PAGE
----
The deep blue, for example, is a color worn in Burkina Faso on special occasions and to impress, when going on a date, or some other time when ‘you go to meet your dream.’ The walls, made of stacked triangular assemblies of simple timber sections, are meant to have the look of a textile. But, despite Kéré’s talk of being awed by his predecessors, this is a Serpentine Pavilion that (unusually for the genre) doesn’t try too hard. It provides congenial places for gathering and pausing. It improves the climate.
“The structure does have a certain geometric exuberance to it—albeit less of the Instagram pizzazz of last year’s unzipped wall of boxes by Bjarke Ingels or the rainbow-tinged polytunnel created by Selgas Cano for 2015.” – Edwin Heathcote, The Financial Times
Edwin Heathcote frames his positive review of the pavilion around an interview conducted with the architect himself. He finds Francis Kéré’s design expressive but not self-absorbed. The structure is a respectful homage to the building techniques prevalent in the architect’s native Burkina Faso.
The differences between the continent’s myriad cultures are, obviously, enormous; David Adjaye’s enthralling book Africa highlights the sheer exuberant variety of architecture across the continent, from the informal to the spectacular. So is there, I ask, even such a thing as African architecture? ‘Yes,’ Kéré says. ‘People use what they can: mud, roofs made of branches. There are circular structures. They get the best they can from nature: mud, wood. They learn to do more with less.’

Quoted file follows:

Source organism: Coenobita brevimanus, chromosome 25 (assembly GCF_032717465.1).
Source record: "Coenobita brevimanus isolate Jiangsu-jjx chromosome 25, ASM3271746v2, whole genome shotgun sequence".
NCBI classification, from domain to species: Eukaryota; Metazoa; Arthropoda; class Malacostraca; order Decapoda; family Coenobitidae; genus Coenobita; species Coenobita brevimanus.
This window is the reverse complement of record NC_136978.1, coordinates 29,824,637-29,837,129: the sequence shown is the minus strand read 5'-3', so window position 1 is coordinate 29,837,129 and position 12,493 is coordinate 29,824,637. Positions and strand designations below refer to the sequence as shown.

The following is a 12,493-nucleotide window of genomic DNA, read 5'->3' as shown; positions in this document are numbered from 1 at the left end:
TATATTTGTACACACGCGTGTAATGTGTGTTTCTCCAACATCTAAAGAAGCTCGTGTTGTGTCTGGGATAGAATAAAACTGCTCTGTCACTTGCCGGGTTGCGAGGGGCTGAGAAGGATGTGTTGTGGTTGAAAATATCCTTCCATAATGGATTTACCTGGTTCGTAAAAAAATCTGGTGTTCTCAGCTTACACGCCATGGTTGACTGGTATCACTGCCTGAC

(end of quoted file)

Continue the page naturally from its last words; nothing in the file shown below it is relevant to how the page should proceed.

The pavilion’s success is a promising milestone for African architecture, says Heathcote. This small shelter in central London represents an unexpected embrace by the West towards African design, and its popularity could help spur public interest in the continent:
The Serpentine pavilion, adapted a little for life in an English park, in the summer and the rain, is a little taste of how it works. And is he, I wonder, optimistic about architecture in Africa? ‘Oh yes. Oh yes. Oh yes,’ he says. ‘People now know that architecture can make a difference,’ he adds. ‘It’s a way of becoming visible.’